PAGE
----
By Silver Kayondo- The Business Coach
Rejection is a fact of life and so it is with business. It takes various forms which include outright rejection of your product or service by prospective clients, being told you are not good enough for a specific task, being told that you are too small for a partnership with a bigger brand, being turned down by a prospective investor or business partner; or missing out on bigger business opportunities due to limited financial muscle. Other forms are much more subtle, such as unanswered e-mails or calls that go unpicked.
Irrespective of whatever form it takes, rejection can be a painful experience that causes self-doubt and loss of esteem by some entrepreneurs depending on frequency and how it is handled. The interesting reality about rejection is that even some of the most re-known entrepreneurs have experienced it at some point in their lives. For instance, the late Steve Jobs was fired from his own company, Apple. Oprah Winfrey was fired from her job as an evening news reporter at Baltimore WYZ-TV because she was deemed not good enough for television news. Madonna, the Queen of Pop dropped out of College and could not last even a day working at a doughnut store. Alibaba CEO, Jack Ma was rejected by Harvard University ten times, and was also rejected for a job at KFC.
In this week’s edition of “The Business Coach”, I would like to share with you some winning tips on how to cope with rejection and turn such negative experiences into rays of positivity.
1. Rejection is an inevitable fact of life. Not everyone will like you or your product. Once you acknowledge this, you are better placed to deal with it.
2. Taking rejection personal is one of the worst things that you can do for yourself and your business. Clients’ preferences are dynamic and keep changing. A “no” today does not necessarily mean that your product or service will not be needed in future.
3. Being tenacious and resilient in the face of rejection is a hallmark of greatness.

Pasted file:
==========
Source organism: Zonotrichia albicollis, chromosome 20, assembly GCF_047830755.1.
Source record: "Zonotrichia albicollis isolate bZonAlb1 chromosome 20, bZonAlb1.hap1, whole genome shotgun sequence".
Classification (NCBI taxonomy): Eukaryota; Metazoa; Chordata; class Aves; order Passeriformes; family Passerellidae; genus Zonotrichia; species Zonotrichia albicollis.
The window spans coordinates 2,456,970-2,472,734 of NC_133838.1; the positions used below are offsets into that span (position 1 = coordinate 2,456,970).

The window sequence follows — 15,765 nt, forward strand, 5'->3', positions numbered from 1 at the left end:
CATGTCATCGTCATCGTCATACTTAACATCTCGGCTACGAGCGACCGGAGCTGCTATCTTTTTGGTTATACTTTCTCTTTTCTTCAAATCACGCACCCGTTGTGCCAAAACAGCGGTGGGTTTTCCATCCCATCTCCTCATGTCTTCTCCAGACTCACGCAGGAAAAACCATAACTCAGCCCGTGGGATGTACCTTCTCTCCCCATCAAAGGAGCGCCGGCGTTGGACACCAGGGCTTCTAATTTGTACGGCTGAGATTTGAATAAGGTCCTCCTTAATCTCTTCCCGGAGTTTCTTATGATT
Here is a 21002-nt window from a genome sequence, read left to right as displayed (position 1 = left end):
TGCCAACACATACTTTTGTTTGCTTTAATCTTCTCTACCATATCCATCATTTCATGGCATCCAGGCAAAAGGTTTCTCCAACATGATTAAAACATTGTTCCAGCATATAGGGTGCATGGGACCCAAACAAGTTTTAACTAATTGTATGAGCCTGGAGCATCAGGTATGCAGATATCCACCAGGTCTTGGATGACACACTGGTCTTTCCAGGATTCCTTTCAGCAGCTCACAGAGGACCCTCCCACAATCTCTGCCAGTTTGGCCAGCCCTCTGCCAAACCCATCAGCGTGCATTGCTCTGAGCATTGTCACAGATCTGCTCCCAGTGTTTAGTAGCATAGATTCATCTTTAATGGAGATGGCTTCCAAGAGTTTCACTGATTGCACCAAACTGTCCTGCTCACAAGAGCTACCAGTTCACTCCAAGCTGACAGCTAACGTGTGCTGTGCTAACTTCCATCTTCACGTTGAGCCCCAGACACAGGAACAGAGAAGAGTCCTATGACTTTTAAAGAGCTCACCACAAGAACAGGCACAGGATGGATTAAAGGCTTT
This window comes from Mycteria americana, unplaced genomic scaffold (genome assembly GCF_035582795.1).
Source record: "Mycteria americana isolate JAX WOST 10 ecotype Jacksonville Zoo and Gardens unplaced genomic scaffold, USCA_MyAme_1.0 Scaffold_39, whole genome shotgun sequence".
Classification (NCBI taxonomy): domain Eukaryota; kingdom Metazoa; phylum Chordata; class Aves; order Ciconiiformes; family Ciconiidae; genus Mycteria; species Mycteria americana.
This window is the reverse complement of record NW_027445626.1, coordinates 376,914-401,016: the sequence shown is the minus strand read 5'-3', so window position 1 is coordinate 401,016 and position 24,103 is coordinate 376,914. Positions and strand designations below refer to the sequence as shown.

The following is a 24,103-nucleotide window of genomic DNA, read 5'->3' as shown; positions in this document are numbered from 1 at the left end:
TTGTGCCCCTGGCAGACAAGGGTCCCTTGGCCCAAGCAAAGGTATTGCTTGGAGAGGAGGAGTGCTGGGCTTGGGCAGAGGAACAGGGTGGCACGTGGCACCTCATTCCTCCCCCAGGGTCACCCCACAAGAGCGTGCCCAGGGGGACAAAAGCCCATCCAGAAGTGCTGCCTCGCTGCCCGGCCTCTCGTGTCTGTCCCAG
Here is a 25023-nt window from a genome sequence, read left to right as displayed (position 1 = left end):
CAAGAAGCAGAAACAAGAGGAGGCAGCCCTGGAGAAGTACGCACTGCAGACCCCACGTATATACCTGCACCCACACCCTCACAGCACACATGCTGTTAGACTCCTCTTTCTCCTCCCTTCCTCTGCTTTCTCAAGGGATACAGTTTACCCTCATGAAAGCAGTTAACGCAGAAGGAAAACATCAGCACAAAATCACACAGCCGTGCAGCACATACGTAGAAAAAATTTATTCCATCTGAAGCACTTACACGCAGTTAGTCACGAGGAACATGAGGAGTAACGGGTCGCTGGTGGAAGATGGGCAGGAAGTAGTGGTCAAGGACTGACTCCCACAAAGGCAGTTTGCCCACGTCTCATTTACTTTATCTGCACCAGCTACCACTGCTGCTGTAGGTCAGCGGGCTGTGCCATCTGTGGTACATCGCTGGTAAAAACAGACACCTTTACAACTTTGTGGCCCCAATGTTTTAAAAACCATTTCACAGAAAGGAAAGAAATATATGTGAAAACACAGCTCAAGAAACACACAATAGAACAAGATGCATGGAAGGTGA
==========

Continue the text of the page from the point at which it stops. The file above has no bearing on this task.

4. Focus on the positives and see rejection as an opportunity to learn and discover more about clients’ needs and preferences, refining your value proposition to other potential clients, exploring new clients and market segments, et cetera.
5. Ask for feedback and learn from the experience. Some feedback is constructive and some prospective clients are entrepreneurs themselves. So, their feedback will help you address the gaps such as sales pitches, business model, payment plans, and customer engagements, among other aspects. Feedback is the breakfast of champions.
Week’s tip: One of the techniques you can use to obtain feedback from unconverted clients or partners is sending them a general e-mail thanking them for the opportunity to hear about your business or product. Then ask them what you could have done better to meet their current needs, or what you could do better/refine to meet their future needs. Be polite and courteous instead of accusatory and demanding in explanation as to why they did not buy your product or service. If they opt not to answer, leave it at that. Do not be annoying and spam them with continuous messages.
Remember to always catch “The Business Coach” segment in “The Business Perspective” show which airs on NBS TV on Mondays from 8:30-9:00 pm. You can also follow the discussion on Twitter @nbstv and You Tube @ Next Media Uganda.
Silver Kayondo is a commercial lawyer, technology enthusiast, venture capital advisor and Fourth Industrial Revolution evangelist.
Twitter: @SilverKayondo Email: firstname.lastname@example.org